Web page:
A successful prototype can lead to a successful production of your part. However, this process can be difficult to do. Even if you’ve brought a part to production a few times, it’s important to understand all the pitfalls and potential issues you can run into.
In this guide, our expert manufacturers will teach you tips to go from an idea to final production. Consider these tips so you can save time and money on each new product you’re developing.
Tip 1: Know the Limitations of Manufacturing, and Design for Them
Every machine on the floor of a machine shop has certain limitations. For instance, CNC milling machines are great at making parts out of metal, but they struggle to make perfectly circular and concentric parts. 3D printers are a great option for prototyping, but they’re tough to use for full-scale production.
Knowing how to build your part largely revolves around understanding which manufacturing machinery will be used. To better understand, you can always reach out to a local manufacturer or machine shop.
It’s also important to ensure your part uses design for manufacturing (DFM) best practices. This whole concept entails making parts that are easier and less expensive to make on your manufacturing style of choice.
If you want to DFM for a CNC milling operation, you should stick to nominal hole sizes, standard overall dimensions, and orthogonal holes. These three simple examples can save you a ton of time and money on each part that you make.
Tip 2: Pick the Right Material
Picking the right material will determine whether or not your final part works. To avoid future issues, you’ll want to choose the perfect material for your prototype as well as your production parts — it’s okay if they’re different materials or exactly the same.
Why does material choice matter so much? Certain materials crumple when a small load is applied, others are terrible at handling moisture in the air and will rust out, and other materials can’t be reliably joined together.
In other words, the wrong material can lead to a final part that simply doesn’t work.
A materials engineer or machine shop can also help you with picking the right material for your parts.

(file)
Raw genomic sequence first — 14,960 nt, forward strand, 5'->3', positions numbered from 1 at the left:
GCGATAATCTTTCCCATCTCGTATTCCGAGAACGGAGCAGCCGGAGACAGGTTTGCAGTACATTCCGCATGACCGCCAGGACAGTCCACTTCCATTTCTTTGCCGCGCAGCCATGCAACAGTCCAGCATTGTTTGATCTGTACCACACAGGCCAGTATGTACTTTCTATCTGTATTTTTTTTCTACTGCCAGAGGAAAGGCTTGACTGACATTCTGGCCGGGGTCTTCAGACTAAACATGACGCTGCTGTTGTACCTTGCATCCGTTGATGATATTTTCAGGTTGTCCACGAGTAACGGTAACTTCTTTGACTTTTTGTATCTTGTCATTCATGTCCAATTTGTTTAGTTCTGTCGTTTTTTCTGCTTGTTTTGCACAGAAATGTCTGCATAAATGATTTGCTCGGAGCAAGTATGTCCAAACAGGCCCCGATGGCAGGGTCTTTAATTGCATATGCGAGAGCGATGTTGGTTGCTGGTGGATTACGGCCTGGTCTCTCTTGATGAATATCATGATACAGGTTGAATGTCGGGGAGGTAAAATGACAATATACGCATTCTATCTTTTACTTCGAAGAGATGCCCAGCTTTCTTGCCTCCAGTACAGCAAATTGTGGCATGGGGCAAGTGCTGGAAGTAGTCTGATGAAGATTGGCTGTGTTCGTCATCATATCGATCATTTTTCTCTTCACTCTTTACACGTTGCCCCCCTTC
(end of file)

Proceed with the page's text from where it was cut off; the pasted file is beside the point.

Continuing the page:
Tip 3: Make a High-Quality Prototype
The biggest tip for any production run is to start with a high-quality prototype. A prototype will tell you more than you can imagine.
A well-made prototype can go through a series of mechanical and thermal tests to ensure the part meets design requirements. A prototype can also help you get funding from investors, buy-in from stakeholders, and generate buzz for your product from potential customers.
If your final part will be metal, you can choose to make your prototype out of plastic just to check how the part functionally works.
For parts that must fit within an existing assembly, don’t forget to do a fitment check with the prototype you make.
Prototypes are usually made in very small volumes, often less than 10 units. As a result, you can’t use large-scale production techniques to make your prototype. This is the main reason why you might use a different material between your prototype and final part.
Tip 4: Do Plenty of Tests (Simulated and Real-World)
Testing your part is one way to get meaningful data and feedback. You can run a series of non-destructive tests (NDT) via simulations on 3D CAD, but nothing beats testing a real-world prototype.
If you’re making a bracket that needs to support 20 pounds, you should make a prototype and test it until it fails. This will show you the weak spot of your design and the maximum load it can handle. As a result, you can determine your factor of safety and reinforce certain areas as needed.
Tip 5: Start with a Small Production Run
If you’re making a consumer product, we highly suggest starting with a small production run before you spend money on a full-scale run. Why is this so important? Well, large-scale production runs typically entail injection molding or die casting. Both of these options come with large upfront costs that eventually dissolve as you make lots of parts.
But, what if the market doesn’t react well to your part, you notice a design flaw, or you don’t have the funding today? Smaller production runs via 3D printing, urethane casting, or CNC machining requires a lot less capital upfront and has more design flexibility.
By slowly scaling up production over time, you’ll protect yourself from massive losses of revenue and time.
You just learned 5 useful tips for success during your next production run. Keep these ideas in mind as you take your part from concept to final production. If you need a high-quality machine shop, consider Rapid Axis. We’ve been in business for decades, and we offer full-scale production and prototyping. Allow our team to help you through your production journey. Get a free quote today.